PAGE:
2 Comments

I’m Fine

These days, it’s the question I dread the most: “How is your father doing?” I’m glad people ask; that they haven’t forgotten him. That’s not the reason for my trepidation. It’s the answer that I dread. “He’s not getting any worse,” I explain, “but he’s not getting any better.”

I’m glad he’s still with us, but I don’t like to think of the cost.

How Am I?

After asking about my father, typically the next question invariably is, “How are you doing?” Whenever I’m asked this, images of my father lying in a hospital bed spring unbidden to my mind: his hands, when he tries to move them can really hold nothing; his mouth tries to form words that never reach my and my sister’s ears; his eyes often don’t focus, even though he’s “looking” at you. What do I say when the universe is tilting several degrees off its axis, and the messages from my brain to my limbs are misaligned? So I lie.

“I’m fine,” I reply.

Life is Like That

While it feels sometimes that I’m literally falling apart, I suppose I really don’t want this to be “easy;” that too would feel all wrong. So, I focus on the fact that I am here for my dad; that once he read me bedtime stories, but now I read to him. It is sad to see him slip away from my sister and me, but if I concentrate on who he is (my father) and what that means to me (he helped make me into a strong woman), then I guess it is true after all. I. Am. Fine.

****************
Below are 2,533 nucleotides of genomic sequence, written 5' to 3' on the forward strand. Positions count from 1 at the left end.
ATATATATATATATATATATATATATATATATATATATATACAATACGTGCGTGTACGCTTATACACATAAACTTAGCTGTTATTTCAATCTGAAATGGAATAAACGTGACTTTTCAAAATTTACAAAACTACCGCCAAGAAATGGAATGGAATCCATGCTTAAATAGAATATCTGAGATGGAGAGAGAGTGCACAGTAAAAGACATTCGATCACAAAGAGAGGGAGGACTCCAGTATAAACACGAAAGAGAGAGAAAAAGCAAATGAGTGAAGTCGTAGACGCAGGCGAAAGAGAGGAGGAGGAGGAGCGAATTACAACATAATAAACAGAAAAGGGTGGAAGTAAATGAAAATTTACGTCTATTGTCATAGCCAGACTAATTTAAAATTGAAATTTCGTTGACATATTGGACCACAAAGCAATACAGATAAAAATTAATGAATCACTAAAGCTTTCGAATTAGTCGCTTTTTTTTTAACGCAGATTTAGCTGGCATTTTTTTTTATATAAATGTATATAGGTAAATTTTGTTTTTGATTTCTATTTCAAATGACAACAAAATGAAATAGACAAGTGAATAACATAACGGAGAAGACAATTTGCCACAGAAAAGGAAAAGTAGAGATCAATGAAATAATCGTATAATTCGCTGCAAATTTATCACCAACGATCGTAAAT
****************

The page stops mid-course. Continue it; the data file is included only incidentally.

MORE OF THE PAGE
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2 comments on “I’m Fine

  1. I got tired of the “I’m sorry’s” I kept hearing after my grandmother passed away. I think from now in that situation on I am just going to greet people with a hug, not an apology. I would have rather been held than spoken to during that time. I didn’t tell people that I was fine, my response usually was “oh, you know…” or a shrug of the shoulders. A lot of the times I was ok with it, though I struggled with almost feeling relieved and the guilt that followed.

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